Notice that the order here is critical. There is an important difference between P(Rolling A Brain | Rolling A Green Die) and P(Rolling A Green Die | Rolling A Brain). A common mistake is for people to expect these conditional probabilities to always be equal. These conditional probabilities are illustrated in the diagram below, using a blue background to indicate all outcomes that satisfy the condition, and a white background to indicate which of those outcomes represent a success. On the left, P(Rolling a Brain | Rolling One Green Die) illustrates the chances of rolling a brain when you know that you are rolling a green die. On the right, P(Rolling One Green Die | Rolling A Brain) illustrates the chances that you are rolling a green die when a brain is rolled. Notice that the successful events on each side of this diagram are the same: they include the green brain. The difference between these conditional probabilities comes from the different groups of possible outcomes that satisfy each probability’s condition. Here’s a classic Venn diagram showing this same relationship. The intersection of these two groups of events (X∩Y) represents the shared successes of both P(X|Y) and P(Y|X). Any difference in these conditional probabilities comes exclusively from the relative sizes of X and Y. Can you see in this diagram which will be larger between P(X|Y) and P(Y|X)? Another way to express the conditional probabilities illustrated in this diagram is as follows:

1. P(X|Y) = P(X∩Y) / P(Y)
2. P(Y|X) = P(X∩Y) / P(X)

From these two formulas, we can derive Bays rule, which relates P(X|Y) to P(Y|X). We do this by solving for P(X∩Y) in the second equation, and then substitute that expression in for (X∩Y) in the first equation.

3. P(X∩Y) = P(Y|X) * P(X) <= solve for P(X∩Y) in equation 2
4. P(X|Y) = P(Y|X) * P(X) / P(Y) <= substitute result from 3 into equation 1 (Bayes Rule)

With Bayes in mind, let's return the our Zombie Dice example. We've already seen how this game's dice are color coded to bring attention to the conditional probabilities of their results, and it was pretty easy to determine P(Rolling a Brain | Rolling a Green Die). So now let's try using Bayes Rule to calculate P(Rolling a Green Die | Rolling a Brain). To save space, I'll abbreviate “Rolling a Green Die” as G, and “Rolling a Brain” as B. Bayes tells us that:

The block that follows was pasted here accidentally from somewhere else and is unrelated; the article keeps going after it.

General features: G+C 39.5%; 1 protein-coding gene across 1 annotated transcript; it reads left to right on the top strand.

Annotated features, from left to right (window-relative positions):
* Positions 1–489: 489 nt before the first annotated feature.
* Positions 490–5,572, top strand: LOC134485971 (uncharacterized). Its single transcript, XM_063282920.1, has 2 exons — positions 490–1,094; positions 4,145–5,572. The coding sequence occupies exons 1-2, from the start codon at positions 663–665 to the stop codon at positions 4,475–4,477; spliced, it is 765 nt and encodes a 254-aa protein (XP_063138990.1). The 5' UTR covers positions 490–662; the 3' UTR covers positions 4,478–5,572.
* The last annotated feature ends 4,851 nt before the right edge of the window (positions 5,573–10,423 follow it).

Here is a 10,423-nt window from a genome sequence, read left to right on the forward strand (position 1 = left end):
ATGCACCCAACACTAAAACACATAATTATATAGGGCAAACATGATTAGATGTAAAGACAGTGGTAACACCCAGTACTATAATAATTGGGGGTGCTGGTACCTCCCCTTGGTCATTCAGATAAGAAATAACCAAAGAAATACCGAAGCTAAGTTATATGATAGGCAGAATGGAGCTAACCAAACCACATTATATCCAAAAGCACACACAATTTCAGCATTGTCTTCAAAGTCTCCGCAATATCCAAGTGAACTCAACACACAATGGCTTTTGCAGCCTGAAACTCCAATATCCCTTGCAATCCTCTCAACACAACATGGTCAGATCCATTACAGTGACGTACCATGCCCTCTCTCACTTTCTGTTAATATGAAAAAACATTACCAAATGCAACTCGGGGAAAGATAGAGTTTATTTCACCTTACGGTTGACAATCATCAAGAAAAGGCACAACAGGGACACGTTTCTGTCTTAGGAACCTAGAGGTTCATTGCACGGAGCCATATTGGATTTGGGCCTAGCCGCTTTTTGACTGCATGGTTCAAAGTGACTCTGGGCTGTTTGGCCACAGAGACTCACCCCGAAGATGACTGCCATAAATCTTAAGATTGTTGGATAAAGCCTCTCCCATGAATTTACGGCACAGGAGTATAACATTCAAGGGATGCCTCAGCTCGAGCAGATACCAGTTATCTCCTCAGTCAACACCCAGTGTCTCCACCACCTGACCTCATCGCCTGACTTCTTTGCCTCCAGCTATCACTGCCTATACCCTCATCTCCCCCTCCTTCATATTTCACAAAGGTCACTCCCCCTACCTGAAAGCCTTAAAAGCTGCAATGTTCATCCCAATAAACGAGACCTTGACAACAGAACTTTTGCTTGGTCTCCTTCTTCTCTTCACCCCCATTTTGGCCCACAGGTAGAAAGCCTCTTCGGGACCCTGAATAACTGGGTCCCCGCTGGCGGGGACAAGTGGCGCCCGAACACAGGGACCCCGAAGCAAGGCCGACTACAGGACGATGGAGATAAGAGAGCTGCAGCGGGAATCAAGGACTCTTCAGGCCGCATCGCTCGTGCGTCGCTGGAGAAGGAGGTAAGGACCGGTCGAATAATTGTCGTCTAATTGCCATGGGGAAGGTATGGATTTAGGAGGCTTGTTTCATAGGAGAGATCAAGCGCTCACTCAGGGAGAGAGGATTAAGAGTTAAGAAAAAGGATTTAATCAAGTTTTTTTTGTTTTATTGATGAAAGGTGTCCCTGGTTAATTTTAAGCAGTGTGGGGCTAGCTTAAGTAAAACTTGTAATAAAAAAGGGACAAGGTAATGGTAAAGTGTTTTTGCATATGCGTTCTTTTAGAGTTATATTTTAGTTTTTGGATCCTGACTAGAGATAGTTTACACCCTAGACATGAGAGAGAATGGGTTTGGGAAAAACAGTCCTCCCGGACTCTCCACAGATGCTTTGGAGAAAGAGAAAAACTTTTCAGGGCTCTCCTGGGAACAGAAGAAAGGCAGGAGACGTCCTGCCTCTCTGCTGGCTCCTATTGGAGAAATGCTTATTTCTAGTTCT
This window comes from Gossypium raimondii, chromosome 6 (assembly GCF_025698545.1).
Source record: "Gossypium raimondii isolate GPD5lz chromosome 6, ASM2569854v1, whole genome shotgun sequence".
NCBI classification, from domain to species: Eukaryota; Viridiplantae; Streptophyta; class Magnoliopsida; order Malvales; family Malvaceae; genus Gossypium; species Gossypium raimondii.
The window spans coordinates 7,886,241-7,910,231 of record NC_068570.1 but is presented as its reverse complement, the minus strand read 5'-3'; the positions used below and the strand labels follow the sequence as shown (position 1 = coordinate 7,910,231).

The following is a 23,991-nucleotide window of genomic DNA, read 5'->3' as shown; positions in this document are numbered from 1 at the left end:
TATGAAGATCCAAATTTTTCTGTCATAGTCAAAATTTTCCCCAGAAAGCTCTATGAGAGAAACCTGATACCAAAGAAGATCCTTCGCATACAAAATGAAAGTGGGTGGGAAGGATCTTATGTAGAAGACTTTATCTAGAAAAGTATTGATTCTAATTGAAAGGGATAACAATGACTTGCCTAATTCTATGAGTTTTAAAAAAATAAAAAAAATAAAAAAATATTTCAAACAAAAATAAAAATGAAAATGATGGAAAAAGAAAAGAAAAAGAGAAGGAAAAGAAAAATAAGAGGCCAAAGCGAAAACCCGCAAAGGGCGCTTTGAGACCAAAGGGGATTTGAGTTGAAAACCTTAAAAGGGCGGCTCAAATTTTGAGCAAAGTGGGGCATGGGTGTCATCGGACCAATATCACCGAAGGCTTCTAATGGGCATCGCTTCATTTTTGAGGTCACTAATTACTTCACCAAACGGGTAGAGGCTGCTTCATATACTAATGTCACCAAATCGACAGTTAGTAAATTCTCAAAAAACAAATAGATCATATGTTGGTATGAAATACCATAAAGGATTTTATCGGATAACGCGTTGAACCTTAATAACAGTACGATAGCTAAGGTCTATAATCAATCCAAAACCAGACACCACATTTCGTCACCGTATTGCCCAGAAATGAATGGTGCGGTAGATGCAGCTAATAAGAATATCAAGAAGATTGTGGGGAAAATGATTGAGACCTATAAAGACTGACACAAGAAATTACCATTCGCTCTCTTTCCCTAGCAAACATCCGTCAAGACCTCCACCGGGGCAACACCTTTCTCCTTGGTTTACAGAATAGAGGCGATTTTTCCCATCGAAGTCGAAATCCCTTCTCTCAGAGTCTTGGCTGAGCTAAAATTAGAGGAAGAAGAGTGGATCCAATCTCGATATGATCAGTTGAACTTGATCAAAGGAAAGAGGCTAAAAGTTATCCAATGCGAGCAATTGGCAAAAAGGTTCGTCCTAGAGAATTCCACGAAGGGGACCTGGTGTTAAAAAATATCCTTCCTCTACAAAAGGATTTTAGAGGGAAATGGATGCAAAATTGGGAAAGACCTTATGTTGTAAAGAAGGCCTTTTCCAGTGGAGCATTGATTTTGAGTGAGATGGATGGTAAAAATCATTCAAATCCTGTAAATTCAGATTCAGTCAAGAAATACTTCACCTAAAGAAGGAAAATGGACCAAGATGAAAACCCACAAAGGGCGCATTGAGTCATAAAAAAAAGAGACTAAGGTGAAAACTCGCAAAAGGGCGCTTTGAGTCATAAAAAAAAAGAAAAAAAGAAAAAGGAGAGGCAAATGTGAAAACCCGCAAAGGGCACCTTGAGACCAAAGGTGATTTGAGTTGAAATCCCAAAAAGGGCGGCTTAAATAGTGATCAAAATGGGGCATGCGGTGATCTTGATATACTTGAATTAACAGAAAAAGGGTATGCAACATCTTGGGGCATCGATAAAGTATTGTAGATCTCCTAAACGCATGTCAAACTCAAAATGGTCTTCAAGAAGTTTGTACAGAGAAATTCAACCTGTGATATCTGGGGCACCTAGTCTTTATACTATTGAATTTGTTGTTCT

P(G|B) = P(B|G) * P(G) / P(B)
P(B|G) = 3/6 <= as discussed above
P(G) = 6/13 <= because six of the thirteen dice are green
P(B) = (3*6 green dice + 2*4 yellow dice + 1*3 red dice) / (13dice*6sides) = 29/78

Therefore, P(G|B) = (3/6) * (6/13) / (29/78) = 1404 / 2262 = 62%

Now, can you imagine an expansion for Zombie Dice that would encourage players to consider conditional probabilities in this direction: asking how likely a particular color would be giving a specific symbol? I have a proposal that is completely untested, but absolutely inspired by thinking about how games might challenge players to consider some of the implications of Bayes Rule. I'd love to hear if anyone can think of an existing game that already does this, or of a fun new game concept that you or someone else reading this might try.

My idea for this expansion is to give players the option of spending some of their their hard earned brains to buy one of three different colors of armors. Each armor protects you from one future shotgun blast during the current round, but only protects you from a blast on a die with a matching color. Remember that green, yellow, and red dice have one, two, and three sides showing shotgun blasts respectively. So when you are considering the color of the armor you should purchase you are estimating P(Rolling a Specific Color of Die | Rolling a Shotgun). This seems like an interesting decision, since it will change depending on the number and colors of dice that have already been drawn and rolled. However it could also completely unbalance and break the game, since it is untested.